Thank you for a very astute and thoughtful reflection on this matter. It makes me think. Why isn't CTC viewing the credentials of the individual's involved in violating the laws about reporting offenders? Many people seem to assume its merely an oversight or incompetence, but this is not the case. Its corruption, as LAuSD is notoriously protective when it comes to potential lawsuits-and the precedent losing them sets. There is a conspiracy of silence about perverts on school sites and in the ld offices all the way up to Deasy's staff. It's not an accident he works so closely with the mercenaries in emp. Relations. Deasy's mission has always been teacher cleansing and like the supts before him, h has to protect the district from law suits and keep the spin controlled to serve his needs.ReplyDelete
No denying that he's managed to recover impressively after fumbling when he was bl ind sided by the news of Berndt's arrest in late JAN. the truth tumbled out about the way pedophiles, molestors and violent types are protected and in a sense rewarded for their crimes by LAUSD.
Credentials are leverage retained illegally to convince the suspected sex offenders to resign with out contention. Something is insidous about the forged fils, the glowing letters of rec and the usual severance check of $20-50 k the offenders are offered when the ER finall get around to addressing their antics after the third complaint rolls in about inappropriate behavior. Instead of firing George Hernandez, an at will sub it seems, LAUSD took the memos out of this file , held his cred and convinced him to leave. He headed over to InglewodUSD , where he raped at least one small girl and went on the lam.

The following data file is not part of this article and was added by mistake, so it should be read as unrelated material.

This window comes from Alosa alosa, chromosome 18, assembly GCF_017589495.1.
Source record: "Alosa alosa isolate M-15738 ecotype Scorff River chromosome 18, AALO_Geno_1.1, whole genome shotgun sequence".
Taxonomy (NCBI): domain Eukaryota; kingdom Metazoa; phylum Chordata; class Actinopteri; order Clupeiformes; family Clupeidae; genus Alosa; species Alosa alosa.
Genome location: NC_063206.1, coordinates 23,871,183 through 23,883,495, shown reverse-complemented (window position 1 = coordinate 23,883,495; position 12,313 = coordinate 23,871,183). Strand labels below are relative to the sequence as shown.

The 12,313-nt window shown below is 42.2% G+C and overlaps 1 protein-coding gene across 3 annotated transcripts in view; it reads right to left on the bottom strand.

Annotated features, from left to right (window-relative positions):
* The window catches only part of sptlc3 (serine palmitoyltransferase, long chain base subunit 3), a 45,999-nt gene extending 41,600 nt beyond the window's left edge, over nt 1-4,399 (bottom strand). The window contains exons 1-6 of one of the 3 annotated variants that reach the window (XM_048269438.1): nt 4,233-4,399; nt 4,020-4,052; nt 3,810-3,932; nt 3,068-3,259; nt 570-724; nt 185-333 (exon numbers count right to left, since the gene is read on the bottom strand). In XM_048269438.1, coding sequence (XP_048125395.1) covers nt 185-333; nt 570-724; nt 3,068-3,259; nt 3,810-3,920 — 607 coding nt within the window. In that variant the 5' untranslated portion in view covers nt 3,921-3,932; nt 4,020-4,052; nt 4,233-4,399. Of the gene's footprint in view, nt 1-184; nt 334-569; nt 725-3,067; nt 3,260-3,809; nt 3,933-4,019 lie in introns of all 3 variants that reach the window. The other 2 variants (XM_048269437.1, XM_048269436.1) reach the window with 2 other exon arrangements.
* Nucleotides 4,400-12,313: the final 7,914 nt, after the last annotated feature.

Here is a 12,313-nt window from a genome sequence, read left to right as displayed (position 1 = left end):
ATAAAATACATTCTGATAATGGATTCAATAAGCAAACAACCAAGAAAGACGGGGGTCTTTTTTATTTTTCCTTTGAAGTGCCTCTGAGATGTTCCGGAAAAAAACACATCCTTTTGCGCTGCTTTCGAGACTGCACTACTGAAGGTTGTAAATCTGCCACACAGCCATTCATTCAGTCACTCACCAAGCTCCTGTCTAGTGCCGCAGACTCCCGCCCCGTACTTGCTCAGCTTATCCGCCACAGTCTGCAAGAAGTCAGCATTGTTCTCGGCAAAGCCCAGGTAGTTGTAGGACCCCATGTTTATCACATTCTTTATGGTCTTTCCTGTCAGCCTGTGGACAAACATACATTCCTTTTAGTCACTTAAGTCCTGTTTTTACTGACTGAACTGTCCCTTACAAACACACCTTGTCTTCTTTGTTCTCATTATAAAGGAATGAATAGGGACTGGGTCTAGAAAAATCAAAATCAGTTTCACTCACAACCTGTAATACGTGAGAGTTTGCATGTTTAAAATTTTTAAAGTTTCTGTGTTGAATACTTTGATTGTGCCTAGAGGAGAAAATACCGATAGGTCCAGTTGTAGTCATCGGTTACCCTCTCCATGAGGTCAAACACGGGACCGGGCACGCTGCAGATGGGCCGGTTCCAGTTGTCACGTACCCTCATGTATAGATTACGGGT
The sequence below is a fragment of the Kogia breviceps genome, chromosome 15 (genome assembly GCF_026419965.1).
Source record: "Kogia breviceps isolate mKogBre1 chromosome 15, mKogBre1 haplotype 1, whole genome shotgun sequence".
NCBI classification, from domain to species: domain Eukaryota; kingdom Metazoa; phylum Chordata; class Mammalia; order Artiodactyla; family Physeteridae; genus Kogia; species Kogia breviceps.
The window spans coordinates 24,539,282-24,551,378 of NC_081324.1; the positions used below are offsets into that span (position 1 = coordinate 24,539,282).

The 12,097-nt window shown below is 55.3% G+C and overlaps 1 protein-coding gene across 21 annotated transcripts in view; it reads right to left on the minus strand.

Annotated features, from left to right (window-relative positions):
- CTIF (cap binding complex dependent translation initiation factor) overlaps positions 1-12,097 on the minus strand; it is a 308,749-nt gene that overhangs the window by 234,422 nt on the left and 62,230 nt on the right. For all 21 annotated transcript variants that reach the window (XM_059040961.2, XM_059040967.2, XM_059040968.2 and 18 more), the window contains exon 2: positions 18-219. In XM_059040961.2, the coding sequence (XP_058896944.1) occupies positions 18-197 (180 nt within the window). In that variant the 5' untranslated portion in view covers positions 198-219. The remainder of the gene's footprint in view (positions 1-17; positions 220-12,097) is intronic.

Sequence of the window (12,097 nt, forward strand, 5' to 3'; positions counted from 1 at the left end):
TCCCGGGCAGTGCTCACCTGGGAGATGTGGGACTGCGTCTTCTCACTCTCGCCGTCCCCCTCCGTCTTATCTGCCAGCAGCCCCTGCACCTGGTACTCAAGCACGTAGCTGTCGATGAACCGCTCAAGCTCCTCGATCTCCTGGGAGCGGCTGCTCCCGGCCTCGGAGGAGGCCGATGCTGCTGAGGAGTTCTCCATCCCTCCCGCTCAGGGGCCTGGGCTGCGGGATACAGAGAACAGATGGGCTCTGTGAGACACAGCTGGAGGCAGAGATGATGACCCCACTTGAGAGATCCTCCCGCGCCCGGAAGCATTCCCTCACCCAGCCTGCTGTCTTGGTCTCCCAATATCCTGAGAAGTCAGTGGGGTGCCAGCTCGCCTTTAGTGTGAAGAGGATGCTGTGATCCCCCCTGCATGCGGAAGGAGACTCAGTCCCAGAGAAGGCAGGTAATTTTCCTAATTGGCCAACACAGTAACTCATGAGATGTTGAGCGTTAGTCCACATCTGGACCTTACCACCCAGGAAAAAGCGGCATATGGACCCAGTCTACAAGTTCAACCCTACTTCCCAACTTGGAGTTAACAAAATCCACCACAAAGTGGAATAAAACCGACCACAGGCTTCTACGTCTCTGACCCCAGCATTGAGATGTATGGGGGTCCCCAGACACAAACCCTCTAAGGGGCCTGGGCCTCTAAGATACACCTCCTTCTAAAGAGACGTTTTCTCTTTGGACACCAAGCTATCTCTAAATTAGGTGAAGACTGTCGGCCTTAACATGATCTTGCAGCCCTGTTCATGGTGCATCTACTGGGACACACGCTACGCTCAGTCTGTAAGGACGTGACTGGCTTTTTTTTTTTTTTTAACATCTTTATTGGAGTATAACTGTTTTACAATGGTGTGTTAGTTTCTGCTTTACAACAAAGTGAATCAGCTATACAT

We cannot ignore that LAUSD was complicit in his felonious and foul deeds. Unfortunately gov code 820 undermines the laws in place and permits district suits to act with impunity and even when these infractions are motivated by malice they are protected.
It's great to know the state is auditing the files but it sounds to me that they are being too selective and will miss decades of offenders allowed to abuse power, children, circumstances , positions and good teachers who take a fall because someone has too. Sadly a teacher who is
Probably part of the guy's "settlement"--actually a severance agreement--was to give him a good reference in exchange for him leaving. Typically the files are sealed. If the school district had badmouthed him to another employer, and we don't know all of the facts, by the way, the district would be up for yet another lawsuit. There is not anything a different school district can do about it.ReplyDelete
Civil suits involving teachers are often garbage peddled by greedy lawyers to get insurance payouts for their clients. I wouldn't be surprised the district was "embarrassed" by the suit and forced him to resign. Thanks to the watering down of attorney sanctions for frivolous lawsuits, they can make up anything and the teacher has absolutely no recourse to sue the attorney and the plaintiff. You don't mention whether or not the civil suit was settled out of court; I assume it was. In any case, they have little credibility compared to criminal charges.
School districts don't regard an applicant for a teaching position having been named in civil actions as disqualifying. Civil suits naming teachers are routine and almost always are fabricated to get the insurance payout. This is why school districts very rarely ask an applicant for a teaching position if they have ever been named in a lawsuit involving a school district. I know this from personal experience. My case was settled without my knowledge or consent, and I cannot sue the plaintiff or attorney for defamation of character.